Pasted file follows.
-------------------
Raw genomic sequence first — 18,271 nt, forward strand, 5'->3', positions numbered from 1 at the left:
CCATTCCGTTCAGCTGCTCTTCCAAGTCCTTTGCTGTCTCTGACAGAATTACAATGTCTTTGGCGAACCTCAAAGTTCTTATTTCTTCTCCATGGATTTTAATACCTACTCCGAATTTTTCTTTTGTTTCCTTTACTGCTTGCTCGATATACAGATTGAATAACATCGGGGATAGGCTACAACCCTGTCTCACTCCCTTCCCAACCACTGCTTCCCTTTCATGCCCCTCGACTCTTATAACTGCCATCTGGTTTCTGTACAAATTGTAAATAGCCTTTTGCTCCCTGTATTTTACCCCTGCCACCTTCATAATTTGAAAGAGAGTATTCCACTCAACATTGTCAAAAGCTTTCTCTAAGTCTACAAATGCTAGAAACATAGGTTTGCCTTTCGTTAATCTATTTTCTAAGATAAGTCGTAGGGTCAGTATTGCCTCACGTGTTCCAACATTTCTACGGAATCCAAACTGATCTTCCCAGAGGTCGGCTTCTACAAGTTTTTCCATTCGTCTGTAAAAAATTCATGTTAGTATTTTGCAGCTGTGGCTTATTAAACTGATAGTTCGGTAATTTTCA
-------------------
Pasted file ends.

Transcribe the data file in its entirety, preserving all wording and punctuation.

Raw genomic sequence first — 18,271 nt, forward strand, 5'->3', positions numbered from 1 at the left:
CCATTCCGTTCAGCTGCTCTTCCAAGTCCTTTGCTGTCTCTGACAGAATTACAATGTCTTTGGCGAACCTCAAAGTTCTTATTTCTTCTCCATGGATTTTAATACCTACTCCGAATTTTTCTTTTGTTTCCTTTACTGCTTGCTCGATATACAGATTGAATAACATCGGGGATAGGCTACAACCCTGTCTCACTCCCTTCCCAACCACTGCTTCCCTTTCATGCCCCTCGACTCTTATAACTGCCATCTGGTTTCTGTACAAATTGTAAATAGCCTTTTGCTCCCTGTATTTTACCCCTGCCACCTTCATAATTTGAAAGAGAGTATTCCACTCAACATTGTCAAAAGCTTTCTCTAAGTCTACAAATGCTAGAAACATAGGTTTGCCTTTCGTTAATCTATTTTCTAAGATAAGTCGTAGGGTCAGTATTGCCTCACGTGTTCCAACATTTCTACGGAATCCAAACTGATCTTCCCAGAGGTCGGCTTCTACAAGTTTTTCCATTCGTCTGTAAAAAATTCATGTTAGTATTTTGCAGCTGTGGCTTATTAAACTGATAGTTCGGTAATTTTCA